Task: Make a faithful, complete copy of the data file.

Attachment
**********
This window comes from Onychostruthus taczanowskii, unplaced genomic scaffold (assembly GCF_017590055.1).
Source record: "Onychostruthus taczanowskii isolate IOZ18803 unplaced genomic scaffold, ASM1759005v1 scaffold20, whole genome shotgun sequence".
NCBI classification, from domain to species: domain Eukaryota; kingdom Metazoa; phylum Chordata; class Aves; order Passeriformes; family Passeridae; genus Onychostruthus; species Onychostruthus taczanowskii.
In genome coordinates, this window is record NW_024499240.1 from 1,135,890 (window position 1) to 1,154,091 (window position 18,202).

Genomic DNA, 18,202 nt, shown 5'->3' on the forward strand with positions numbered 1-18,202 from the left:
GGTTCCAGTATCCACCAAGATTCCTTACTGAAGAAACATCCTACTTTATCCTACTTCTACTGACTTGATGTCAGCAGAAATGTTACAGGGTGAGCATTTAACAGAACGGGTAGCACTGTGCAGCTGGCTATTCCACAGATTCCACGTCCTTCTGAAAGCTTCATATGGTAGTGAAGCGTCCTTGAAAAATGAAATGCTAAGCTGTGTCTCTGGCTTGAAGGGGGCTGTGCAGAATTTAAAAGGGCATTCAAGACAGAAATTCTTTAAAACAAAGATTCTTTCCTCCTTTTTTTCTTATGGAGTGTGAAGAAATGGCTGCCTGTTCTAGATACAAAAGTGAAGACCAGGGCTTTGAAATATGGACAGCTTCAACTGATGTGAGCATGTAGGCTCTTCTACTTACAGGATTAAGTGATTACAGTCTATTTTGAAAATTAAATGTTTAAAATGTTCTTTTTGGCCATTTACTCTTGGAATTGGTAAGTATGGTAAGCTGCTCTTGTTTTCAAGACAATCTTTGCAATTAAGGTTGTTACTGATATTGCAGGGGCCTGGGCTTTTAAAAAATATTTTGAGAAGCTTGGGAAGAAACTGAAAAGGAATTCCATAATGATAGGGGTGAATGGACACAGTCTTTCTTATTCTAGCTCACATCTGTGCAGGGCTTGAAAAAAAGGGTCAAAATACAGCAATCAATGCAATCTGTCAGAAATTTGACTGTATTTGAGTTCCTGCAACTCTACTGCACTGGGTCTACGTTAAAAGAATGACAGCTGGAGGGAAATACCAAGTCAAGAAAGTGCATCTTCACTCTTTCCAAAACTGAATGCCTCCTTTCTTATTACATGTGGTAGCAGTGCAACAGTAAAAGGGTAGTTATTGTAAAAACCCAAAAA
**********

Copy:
This window comes from Onychostruthus taczanowskii, unplaced genomic scaffold (assembly GCF_017590055.1).
Source record: "Onychostruthus taczanowskii isolate IOZ18803 unplaced genomic scaffold, ASM1759005v1 scaffold20, whole genome shotgun sequence".
NCBI classification, from domain to species: domain Eukaryota; kingdom Metazoa; phylum Chordata; class Aves; order Passeriformes; family Passeridae; genus Onychostruthus; species Onychostruthus taczanowskii.
In genome coordinates, this window is record NW_024499240.1 from 1,135,890 (window position 1) to 1,154,091 (window position 18,202).

Genomic DNA, 18,202 nt, shown 5'->3' on the forward strand with positions numbered 1-18,202 from the left:
GGTTCCAGTATCCACCAAGATTCCTTACTGAAGAAACATCCTACTTTATCCTACTTCTACTGACTTGATGTCAGCAGAAATGTTACAGGGTGAGCATTTAACAGAACGGGTAGCACTGTGCAGCTGGCTATTCCACAGATTCCACGTCCTTCTGAAAGCTTCATATGGTAGTGAAGCGTCCTTGAAAAATGAAATGCTAAGCTGTGTCTCTGGCTTGAAGGGGGCTGTGCAGAATTTAAAAGGGCATTCAAGACAGAAATTCTTTAAAACAAAGATTCTTTCCTCCTTTTTTTCTTATGGAGTGTGAAGAAATGGCTGCCTGTTCTAGATACAAAAGTGAAGACCAGGGCTTTGAAATATGGACAGCTTCAACTGATGTGAGCATGTAGGCTCTTCTACTTACAGGATTAAGTGATTACAGTCTATTTTGAAAATTAAATGTTTAAAATGTTCTTTTTGGCCATTTACTCTTGGAATTGGTAAGTATGGTAAGCTGCTCTTGTTTTCAAGACAATCTTTGCAATTAAGGTTGTTACTGATATTGCAGGGGCCTGGGCTTTTAAAAAATATTTTGAGAAGCTTGGGAAGAAACTGAAAAGGAATTCCATAATGATAGGGGTGAATGGACACAGTCTTTCTTATTCTAGCTCACATCTGTGCAGGGCTTGAAAAAAAGGGTCAAAATACAGCAATCAATGCAATCTGTCAGAAATTTGACTGTATTTGAGTTCCTGCAACTCTACTGCACTGGGTCTACGTTAAAAGAATGACAGCTGGAGGGAAATACCAAGTCAAGAAAGTGCATCTTCACTCTTTCCAAAACTGAATGCCTCCTTTCTTATTACATGTGGTAGCAGTGCAACAGTAAAAGGGTAGTTATTGTAAAAACCCAAAAA